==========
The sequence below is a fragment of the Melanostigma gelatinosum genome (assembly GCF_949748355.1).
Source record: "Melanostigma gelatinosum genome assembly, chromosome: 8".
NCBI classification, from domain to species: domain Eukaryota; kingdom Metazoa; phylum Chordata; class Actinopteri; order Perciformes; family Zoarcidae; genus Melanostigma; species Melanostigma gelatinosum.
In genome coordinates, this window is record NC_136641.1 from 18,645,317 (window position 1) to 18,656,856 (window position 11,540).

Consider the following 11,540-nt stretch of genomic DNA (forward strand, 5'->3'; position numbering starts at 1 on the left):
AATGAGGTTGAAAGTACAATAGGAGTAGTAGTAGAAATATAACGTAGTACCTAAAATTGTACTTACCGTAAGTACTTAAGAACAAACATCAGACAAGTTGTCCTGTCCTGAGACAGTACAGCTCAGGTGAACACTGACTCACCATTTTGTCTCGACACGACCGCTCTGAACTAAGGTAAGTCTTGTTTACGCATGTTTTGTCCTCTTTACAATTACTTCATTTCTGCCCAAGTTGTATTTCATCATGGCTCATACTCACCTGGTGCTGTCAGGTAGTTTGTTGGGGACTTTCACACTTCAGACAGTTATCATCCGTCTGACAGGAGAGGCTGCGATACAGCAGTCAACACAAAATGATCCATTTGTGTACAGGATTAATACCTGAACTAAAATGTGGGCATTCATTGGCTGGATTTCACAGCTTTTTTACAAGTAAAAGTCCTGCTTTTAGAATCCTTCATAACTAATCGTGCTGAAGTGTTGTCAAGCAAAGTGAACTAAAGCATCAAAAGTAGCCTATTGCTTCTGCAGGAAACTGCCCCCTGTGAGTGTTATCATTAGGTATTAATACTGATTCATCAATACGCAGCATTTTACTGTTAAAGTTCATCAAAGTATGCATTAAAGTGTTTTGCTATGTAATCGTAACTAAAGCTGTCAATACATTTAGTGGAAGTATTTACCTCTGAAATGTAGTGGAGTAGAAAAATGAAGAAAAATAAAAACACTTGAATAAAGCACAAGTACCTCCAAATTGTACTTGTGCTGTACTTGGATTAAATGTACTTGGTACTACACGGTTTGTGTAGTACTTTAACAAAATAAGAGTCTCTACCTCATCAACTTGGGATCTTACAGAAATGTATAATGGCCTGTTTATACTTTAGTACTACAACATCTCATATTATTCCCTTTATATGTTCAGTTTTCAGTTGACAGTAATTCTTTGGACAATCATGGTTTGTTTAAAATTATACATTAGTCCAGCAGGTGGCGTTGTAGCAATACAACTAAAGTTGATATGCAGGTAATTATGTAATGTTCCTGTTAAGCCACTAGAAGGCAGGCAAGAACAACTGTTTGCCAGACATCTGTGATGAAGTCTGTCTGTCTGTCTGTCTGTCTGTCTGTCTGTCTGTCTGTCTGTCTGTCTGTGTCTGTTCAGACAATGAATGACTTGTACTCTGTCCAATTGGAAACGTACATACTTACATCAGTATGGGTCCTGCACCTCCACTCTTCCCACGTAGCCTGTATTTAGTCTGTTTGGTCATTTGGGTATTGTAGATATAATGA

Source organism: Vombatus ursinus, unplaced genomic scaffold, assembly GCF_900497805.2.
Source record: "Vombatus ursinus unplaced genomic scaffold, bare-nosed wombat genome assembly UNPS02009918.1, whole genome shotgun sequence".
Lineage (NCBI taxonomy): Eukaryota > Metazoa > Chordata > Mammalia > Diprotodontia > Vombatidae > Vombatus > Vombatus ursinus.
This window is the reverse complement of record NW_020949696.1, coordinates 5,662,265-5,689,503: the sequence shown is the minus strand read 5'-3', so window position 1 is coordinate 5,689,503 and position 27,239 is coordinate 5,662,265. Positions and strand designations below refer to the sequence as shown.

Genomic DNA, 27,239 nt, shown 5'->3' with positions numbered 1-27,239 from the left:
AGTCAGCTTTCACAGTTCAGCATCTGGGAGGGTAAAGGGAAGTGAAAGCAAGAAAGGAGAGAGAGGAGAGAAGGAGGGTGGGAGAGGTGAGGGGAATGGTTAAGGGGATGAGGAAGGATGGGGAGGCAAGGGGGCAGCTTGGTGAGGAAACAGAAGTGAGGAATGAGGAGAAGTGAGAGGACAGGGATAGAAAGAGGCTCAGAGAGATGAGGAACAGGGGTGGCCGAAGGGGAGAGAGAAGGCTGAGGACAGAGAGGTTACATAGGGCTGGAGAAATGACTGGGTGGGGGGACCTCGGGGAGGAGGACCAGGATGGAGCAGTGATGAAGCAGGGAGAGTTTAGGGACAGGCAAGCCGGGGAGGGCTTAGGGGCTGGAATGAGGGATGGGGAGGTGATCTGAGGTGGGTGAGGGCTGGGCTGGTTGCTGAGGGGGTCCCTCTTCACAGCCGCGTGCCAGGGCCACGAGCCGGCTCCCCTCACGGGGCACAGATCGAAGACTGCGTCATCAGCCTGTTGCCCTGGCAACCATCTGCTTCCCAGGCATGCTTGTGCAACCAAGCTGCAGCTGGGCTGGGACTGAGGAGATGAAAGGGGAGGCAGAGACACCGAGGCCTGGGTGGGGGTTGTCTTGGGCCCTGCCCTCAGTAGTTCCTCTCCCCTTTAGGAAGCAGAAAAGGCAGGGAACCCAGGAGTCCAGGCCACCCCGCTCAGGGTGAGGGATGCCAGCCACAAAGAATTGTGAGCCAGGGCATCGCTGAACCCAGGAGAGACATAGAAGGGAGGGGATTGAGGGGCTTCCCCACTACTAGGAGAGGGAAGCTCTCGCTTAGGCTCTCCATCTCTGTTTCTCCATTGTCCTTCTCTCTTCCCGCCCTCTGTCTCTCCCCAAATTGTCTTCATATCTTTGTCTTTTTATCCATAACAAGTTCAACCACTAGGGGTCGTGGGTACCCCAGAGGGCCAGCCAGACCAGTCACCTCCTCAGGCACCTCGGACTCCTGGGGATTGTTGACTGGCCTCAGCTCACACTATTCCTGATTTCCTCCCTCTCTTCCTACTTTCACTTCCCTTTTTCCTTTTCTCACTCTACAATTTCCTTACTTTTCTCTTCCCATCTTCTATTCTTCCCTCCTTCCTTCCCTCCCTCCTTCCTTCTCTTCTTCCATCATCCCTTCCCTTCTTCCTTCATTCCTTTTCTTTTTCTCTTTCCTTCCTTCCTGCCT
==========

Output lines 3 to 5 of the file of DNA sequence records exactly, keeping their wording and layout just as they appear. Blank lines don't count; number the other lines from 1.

NCBI classification, from domain to species: domain Eukaryota; kingdom Metazoa; phylum Chordata; class Actinopteri; order Perciformes; family Zoarcidae; genus Melanostigma; species Melanostigma gelatinosum.
In genome coordinates, this window is record NC_136641.1 from 18,645,317 (window position 1) to 18,656,856 (window position 11,540).

Consider the following 11,540-nt stretch of genomic DNA (forward strand, 5'->3'; position numbering starts at 1 on the left):